The first thing you'll notice is the voice. Matt Woods has a robust, vibrato-heavy baritone that is unmistakably country. His drawl is neither muted nor faked, and it's twangy as hell. He sounds good singing smooth and steady or letting it rip, his timbre becoming ragged and strained. His is an unforgettable set of pipes.
The next thing that sticks out is the songwriting. Or maybe that's the first thing. They are both more than notable, so you're right either way.
Matt's writing is truth. Period. Exclamation point. "It ain't no living, it's my life" he sings on With Love from Brushy Mountain's opener, a treatise on the road life of a singer. "I'll trade you a song for a beer" and there's no doubt some nights that's all he got paid and in the grand scheme of things, he didn't mind too much.
"Tiny Anchors" is a showcase of Woods' songwriting abilities. It's a subtle, insightful look into what are possibly last days of a relationship. But there's still some hope. "Hang on with me" he pleads.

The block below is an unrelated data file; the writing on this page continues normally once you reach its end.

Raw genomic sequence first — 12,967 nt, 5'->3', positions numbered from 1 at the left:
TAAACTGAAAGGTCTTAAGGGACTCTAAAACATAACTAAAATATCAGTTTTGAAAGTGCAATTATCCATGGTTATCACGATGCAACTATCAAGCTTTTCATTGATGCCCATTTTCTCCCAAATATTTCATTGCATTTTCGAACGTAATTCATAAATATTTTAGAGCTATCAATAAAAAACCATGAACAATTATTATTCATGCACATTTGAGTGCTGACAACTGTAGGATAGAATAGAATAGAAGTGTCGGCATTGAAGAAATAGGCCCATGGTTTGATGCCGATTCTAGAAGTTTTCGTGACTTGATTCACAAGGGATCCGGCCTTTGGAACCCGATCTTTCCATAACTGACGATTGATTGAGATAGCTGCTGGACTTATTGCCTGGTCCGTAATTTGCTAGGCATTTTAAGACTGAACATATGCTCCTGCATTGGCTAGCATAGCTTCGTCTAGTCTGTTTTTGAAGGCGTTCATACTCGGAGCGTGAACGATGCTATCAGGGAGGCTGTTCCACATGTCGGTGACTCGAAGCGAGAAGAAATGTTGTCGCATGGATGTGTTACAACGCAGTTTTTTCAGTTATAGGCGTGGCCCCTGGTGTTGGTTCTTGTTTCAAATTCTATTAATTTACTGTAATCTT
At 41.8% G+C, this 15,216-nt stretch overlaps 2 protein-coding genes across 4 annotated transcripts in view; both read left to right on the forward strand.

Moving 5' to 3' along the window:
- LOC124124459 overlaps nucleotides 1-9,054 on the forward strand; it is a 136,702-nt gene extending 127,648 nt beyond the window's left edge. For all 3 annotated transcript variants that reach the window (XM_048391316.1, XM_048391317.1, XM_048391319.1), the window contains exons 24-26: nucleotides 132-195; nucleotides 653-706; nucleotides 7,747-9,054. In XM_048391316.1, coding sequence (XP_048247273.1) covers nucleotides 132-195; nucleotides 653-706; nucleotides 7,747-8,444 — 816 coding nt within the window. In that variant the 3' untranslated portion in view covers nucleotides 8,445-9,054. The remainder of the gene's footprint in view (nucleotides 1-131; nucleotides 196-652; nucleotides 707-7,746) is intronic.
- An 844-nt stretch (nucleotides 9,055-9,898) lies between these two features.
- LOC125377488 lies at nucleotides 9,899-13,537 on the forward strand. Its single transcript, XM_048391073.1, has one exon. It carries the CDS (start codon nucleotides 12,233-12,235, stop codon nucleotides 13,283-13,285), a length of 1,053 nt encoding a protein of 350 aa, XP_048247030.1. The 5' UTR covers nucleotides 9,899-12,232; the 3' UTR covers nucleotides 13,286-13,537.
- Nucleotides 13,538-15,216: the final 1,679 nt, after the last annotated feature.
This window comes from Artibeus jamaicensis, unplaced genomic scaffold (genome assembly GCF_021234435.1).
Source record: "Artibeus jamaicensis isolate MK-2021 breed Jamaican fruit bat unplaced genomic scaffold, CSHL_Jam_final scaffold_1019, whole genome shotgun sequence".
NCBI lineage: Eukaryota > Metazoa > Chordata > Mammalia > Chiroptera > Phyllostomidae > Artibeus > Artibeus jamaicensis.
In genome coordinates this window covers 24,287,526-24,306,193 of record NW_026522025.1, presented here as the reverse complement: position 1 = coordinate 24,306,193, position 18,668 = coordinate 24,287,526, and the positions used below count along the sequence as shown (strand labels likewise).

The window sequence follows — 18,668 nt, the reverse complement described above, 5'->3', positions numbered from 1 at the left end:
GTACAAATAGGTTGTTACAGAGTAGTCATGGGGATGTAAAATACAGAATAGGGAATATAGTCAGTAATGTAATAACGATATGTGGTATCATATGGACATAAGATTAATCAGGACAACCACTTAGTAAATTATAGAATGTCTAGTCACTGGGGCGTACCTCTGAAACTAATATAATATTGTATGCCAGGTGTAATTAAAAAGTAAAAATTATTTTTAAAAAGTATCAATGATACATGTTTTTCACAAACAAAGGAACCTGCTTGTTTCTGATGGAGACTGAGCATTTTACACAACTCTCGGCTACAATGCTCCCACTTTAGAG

Then there's "Deadman's Blues," which was FTM's 2013 song of the year. It's still as striking and raw as ever and it's the apologetic heart of this record.
"Lucero Song" speaks to all of us fans of the little band from Tennessee. Woods gets meta, describing his own drunken loneliness inside the frame of this being something Ben Nichols and the boys might sing to some rowdy crowd. Now, if Lucero ever covers this song, the universe might implode.
Matt Woods has released his strongest album to date with With Love from Brushy Mountain. He's shaken off some of the "spot the influence" unsureness I heard in his earlier works and found his own voice and sound. This is country music filtered through rock, folk, punk, red-dirt and bar room soul and it doesn't sound like anybody else. For me it falls into the realm of what mainstream country should have evolved into, rather than the Fords and fornication free-for-all that it is. Highly recommended for fans of Lucero, Fifth on the Floor, Shooter Jennings, John Moreland, etc.